- Forbes published an interesting post on the Annual Healthcare Costs for a Family.
- In 2015, the cost of healthcare for a typical American family of four covered by an average employer-sponsored preferred provider organization (PPO) plan is $24,671 (see Figure 1) according to the Milliman Medical Index (MMI).1 The amount will almost certainly surpass $25,000 in 2016.
- Get the PDF of the 2015-Milliman Medical Index
Forbes published a report from the actuarial firm of Milliman, Inc. The Milliman Medical Index (MMI) is the total annual cost of healthcare as estimated by Milliman for a typical family of four with employer-provided PPO insurance coverage.
According to Milliman, this year’s MMI is $24,671 and represents a $1,456 (6.3%) increase from last year’s MMI of $23,215.
For the last several years we’ve noted that the Milliman Medical Index was only indirectly affected by the Affordable Care Act, since the employer-sponsored insurance market was not a focus of the early reforms, but now we have the prospect that this family’s health plan—which, in terms of actuarial value, is in a “gold” plan—may trigger the “Cadillac tax” that goes into effect on high-cost health plans in 2018. Whether or not our typical family of four finds themselves affected by the Cadillac tax will depend on whether future trends exceed recent levels, with people insured through smaller employer-sponsored plans potentially being more susceptible. Chris Girod – Principal and Consulting Actuary at Milliman, Inc. and Co-Author of The Milliman Medical Index
The employer portion of the total is still the larger of the two components ‒ $14,198 ‒ but the employee portion is now almost 43% of the total ‒ $10,473. That represents an 8% increase to employees (overall) and a 5% increase to the employer over last year. The $10,473 amount that Milliman calculates as employee spending is divided over two categories ‒ out-of-pocket expenses incurred at the point-of-care ($4,065) and premium costs through payroll deductions ($6,408).
Across the board increases in prescription drug costs were cited as the primary cause for the higher total percentage increase (6.3% this year versus 5.4% in 2014).
The rate at which prescription drug costs increased this year doubled over the average increase of the prior five years. This was driven by a combination of factors, including the introduction of new specialty drugs, a continued increase in compound drugs, and price increases for both brand name and generic drugs. Scott Weltz ‒ Co‒Author of the MMI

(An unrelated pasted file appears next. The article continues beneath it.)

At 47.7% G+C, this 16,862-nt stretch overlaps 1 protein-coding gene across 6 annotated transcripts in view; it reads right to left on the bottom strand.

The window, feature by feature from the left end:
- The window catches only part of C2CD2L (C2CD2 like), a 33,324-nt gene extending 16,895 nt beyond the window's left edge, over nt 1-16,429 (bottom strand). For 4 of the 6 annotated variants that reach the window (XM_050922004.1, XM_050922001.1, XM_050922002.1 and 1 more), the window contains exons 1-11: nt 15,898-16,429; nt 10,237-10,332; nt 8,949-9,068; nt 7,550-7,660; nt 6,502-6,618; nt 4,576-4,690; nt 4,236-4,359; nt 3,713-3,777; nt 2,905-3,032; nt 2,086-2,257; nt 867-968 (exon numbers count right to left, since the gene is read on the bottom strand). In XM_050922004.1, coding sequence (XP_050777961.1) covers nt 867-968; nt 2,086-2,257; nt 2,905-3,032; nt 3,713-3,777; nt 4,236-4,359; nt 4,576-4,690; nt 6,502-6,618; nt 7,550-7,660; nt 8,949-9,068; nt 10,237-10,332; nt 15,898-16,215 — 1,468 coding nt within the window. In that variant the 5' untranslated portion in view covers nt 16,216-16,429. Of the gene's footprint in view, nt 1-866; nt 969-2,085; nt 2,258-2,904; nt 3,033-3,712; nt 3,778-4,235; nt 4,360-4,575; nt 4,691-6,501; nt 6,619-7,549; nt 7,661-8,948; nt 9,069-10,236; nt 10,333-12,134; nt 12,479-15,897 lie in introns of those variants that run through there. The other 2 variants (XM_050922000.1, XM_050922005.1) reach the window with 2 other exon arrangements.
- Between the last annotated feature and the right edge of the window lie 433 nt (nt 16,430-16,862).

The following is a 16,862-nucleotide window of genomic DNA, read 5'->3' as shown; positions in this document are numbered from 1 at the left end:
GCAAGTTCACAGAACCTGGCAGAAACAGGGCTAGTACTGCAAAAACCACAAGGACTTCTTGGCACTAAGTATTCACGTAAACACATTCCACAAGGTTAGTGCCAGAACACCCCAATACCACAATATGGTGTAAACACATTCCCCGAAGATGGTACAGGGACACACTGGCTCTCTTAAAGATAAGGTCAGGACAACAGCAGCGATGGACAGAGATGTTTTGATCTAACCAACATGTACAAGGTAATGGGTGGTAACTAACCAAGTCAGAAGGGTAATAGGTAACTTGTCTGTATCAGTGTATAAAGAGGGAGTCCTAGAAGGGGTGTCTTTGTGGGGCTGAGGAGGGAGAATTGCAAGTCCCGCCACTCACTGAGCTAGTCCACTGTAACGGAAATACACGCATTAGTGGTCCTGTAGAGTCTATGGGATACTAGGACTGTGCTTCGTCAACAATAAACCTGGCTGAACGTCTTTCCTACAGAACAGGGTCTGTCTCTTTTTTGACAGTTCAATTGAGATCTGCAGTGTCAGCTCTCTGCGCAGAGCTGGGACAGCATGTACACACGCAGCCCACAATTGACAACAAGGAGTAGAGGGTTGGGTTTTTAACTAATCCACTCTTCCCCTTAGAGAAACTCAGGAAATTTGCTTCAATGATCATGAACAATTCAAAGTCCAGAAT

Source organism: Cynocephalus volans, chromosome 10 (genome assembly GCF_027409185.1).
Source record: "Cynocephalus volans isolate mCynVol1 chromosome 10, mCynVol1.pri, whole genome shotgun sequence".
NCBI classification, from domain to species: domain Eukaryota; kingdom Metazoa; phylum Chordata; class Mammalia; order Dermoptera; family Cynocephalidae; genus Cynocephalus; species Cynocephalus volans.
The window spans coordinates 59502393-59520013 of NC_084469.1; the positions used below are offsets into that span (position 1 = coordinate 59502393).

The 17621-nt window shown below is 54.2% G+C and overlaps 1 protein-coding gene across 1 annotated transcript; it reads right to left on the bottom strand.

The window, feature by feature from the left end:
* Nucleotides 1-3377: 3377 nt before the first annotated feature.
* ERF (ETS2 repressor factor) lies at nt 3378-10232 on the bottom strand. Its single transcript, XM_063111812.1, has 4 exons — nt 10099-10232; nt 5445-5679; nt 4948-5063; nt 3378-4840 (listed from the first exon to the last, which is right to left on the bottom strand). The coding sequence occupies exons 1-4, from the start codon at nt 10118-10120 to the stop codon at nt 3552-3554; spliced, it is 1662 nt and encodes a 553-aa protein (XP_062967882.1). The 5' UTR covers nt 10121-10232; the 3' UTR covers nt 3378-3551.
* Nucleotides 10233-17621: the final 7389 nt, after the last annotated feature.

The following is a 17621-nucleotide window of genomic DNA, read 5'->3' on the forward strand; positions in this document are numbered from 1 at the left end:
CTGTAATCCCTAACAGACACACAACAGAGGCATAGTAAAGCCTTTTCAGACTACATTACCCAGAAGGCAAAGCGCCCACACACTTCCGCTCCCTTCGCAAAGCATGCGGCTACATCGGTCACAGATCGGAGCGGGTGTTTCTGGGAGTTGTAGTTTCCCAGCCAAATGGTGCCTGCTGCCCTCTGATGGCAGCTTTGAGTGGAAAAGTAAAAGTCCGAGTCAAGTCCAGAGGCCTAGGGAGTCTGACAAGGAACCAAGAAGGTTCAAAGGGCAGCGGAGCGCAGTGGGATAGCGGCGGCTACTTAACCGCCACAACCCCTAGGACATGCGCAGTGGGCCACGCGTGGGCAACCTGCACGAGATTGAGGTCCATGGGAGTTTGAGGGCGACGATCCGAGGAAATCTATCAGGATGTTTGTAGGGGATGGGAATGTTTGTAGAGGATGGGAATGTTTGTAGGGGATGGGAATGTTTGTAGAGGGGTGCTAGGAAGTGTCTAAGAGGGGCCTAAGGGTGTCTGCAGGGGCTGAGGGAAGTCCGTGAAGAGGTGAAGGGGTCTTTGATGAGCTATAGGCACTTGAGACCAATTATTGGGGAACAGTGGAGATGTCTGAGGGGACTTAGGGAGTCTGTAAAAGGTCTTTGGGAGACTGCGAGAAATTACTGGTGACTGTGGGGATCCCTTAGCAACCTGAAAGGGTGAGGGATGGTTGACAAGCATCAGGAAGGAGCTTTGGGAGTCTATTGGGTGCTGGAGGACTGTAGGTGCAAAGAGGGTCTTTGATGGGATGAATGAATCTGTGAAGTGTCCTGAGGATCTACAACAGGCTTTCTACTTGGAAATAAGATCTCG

The rise in prescription drug pricing was also called “unsustainable” in a recent study by one of the countries largest pharmacy benefit management companies Express Scripts.
An estimated 576,000 Americans spent more than the median household income on prescription medications in 2014. This population of patients grew an astounding 63% from 2013. Further, the population of patients with costs of $100,000 or more nearly tripled during the same time period, to nearly 140,000 people. The total cost impact to payers from both patient populations is an unsustainable $52 billion a year. Super Spending: U.S. Trends in High-Cost Medication Use – Express Scripts
More generally ‒ and as seen in all prior years ‒ the rate of increase highlighted by the MMI far outpaces the consumer price index.
Milliman itself may not be that well known outside of healthcare circles, but it was established in 1947, so it’s just 2 years shy of its 70th Anniversary. A brief background from their website here:
From its inception, the firm was a leader in life insurance and pension consulting, and later grew robust healthcare and property & casualty disciplines. In the 1950s, Milliman issued the first health insurance cost benchmarking tool, which continues to be the most respected pricing tool available. In the 1960s, Milliman consultants pioneered new designs for annuities and employee benefit plans and helped devise the first health maintenance organizations (HMOs). In the 1970s, Tom Bleakney and Wendell Milliman literally wrote the book on public pensions. In the 1980s, Milliman developed early pension valuation and financial modeling systems that would become industry standards. In the 1990s, the firm began its global expansion by opening an office in Tokyo, and that expansion has now culminated with Milliman offices in most major cities around the globe. And in the last decade the firm has eclipsed $750 million in revenue while continuing to be an innovation engine for our clients.
Given all the trends, it’s almost certain that next year’s MMI will easily exceed $25,000 for the typical family of four with employer-provided PPO coverage.